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Coaches Can Play Important Role in Encouraging Athletes To Report Concussion Symptoms, Studies Find

Educating coaches on how to create safe concussion reporting environment could help address chronic underreporting

Behavior: hard to change

In the NCAA hockey study, Kroshus and her colleagues found support for viewing concussion reporting behavior in this way, viewing their findings among the players surveyed of a significant association among knowledge, attitude and subjective norms and concussion reporting intention as "reinforcing the importance of these cognitions as targets of concussion education and the potential appropriateness of TPB as a theory to inform the design and evaluation of programmes attempting to modify concussion reporting behavior."

Their study is the second to be published in the span of just over two months to support the use of TPB in guiding the development of concussion education programs, following the June 2013 publication of a qualitative attitude study [4] by researchers at WakeMed Health and Hospitals, Raleigh, NC, the University of North Carolina at Chapel Hill, and A.T. Still University in Mesa, Arizona, which found that, while the culture of sport (including influences from professional and other athletes), as well as the media and other outside sources play a role in the decision of student-athletes to report experiencing concussion symptoms, the three direct TPB  factors (attitude, subjective norm, and perceived behavioral control) accounted for 53% of the intention to report concussions.  The study found that it was coaches and teammates, along with parents, who have the strongest influence on the decision to report a concussion during sport participation.

The findings prompted lead author Johna Register-Mihalik, Ph.D, LAT, ATC, Senior Research Associate at WakeMed and Adjunct Assistant Professor at UNC-Chapel Hill, and her colleagues - apparently independently of the Chrisman and Kroshus groups - to recommend the need for "multi-level" concussion awareness programs, starting with the intra-personal (the individual) and moving through the inter-personal (relationships to the individual), the organizational level (team) [to] the policy level," with the intra-personal and inter-personal level targets "aimed at creating positive attitudes and beliefs towards concussion and concussion reporting," both among indidividuals as well as parents, coaches, and teammates, and towards "creating an environment that rewards positive concussion-care seeking behaviors such as reporting an injury or removing one's self from play when experiencing concussive symptoms."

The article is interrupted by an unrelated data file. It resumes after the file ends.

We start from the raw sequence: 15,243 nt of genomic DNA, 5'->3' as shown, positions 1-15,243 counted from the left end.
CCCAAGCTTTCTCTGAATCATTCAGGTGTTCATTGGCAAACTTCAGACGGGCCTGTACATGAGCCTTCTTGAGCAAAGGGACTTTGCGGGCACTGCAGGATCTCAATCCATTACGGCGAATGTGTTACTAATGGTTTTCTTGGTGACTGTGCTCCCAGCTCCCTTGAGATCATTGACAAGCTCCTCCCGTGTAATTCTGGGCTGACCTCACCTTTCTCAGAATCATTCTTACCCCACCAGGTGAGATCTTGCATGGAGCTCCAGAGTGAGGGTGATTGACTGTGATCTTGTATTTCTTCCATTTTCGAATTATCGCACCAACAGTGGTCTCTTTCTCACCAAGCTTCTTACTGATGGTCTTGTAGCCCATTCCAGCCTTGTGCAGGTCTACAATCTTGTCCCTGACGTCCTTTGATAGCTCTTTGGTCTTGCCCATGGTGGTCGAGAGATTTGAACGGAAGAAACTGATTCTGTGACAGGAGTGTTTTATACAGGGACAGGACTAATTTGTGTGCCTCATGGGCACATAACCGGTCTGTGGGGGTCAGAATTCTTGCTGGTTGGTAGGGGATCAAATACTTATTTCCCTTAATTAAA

While recommending that the emphasis of concussion education be changed, Register-Mihalik was unaware of any program thus far using the Theory of Planned Behavior in this way.   

Study details and findings

To assess the concussion education provided to the hockey players in terms of content, delivery, and effectiveness in changing concussion-reporting behavior, Krosher and her colleagues asked players on six NCAA Division 1 male hockey teams to complete two surveys at the beginning of the 2012-2013 school year and prior the start of hockey season: one the day before, and one the day after receiving concussion education. 

The type of education differed by team: four received written materials on concussions[11] (three receiving individual hard copies of the handout, the members of one team having the handout left in their locker room for common perusal, and two teams receiving the materials by e-mail).  Five of the six teams also received a lecture from their athletic trainer about concussions.  Members of one team not only got individual handouts and received a lecture, but also watched a concussion video specifically targeting hockey players. [12]

Significantly, the video had the highest rate of recall across all teams and types of educational materials (92%), and in response to a prompt asking what changes would make their concussion education more effective, players on other teams most frequently reported wanting information delivered in video form, with testimonials from former athletes about the long-term conseqences of concussion.  That concussion education in video form can be effective, at least in the short term, in increasing concussion knowledge, was also found among junior hockey players in Canada, although that study recommended that future concussion prevention efforts in hockey and other sports incorporate a variety of educational modalities, given the lack of evidence that any specific modality (e.g. educational videos, websites, seminars) is the best technique to employ.[13]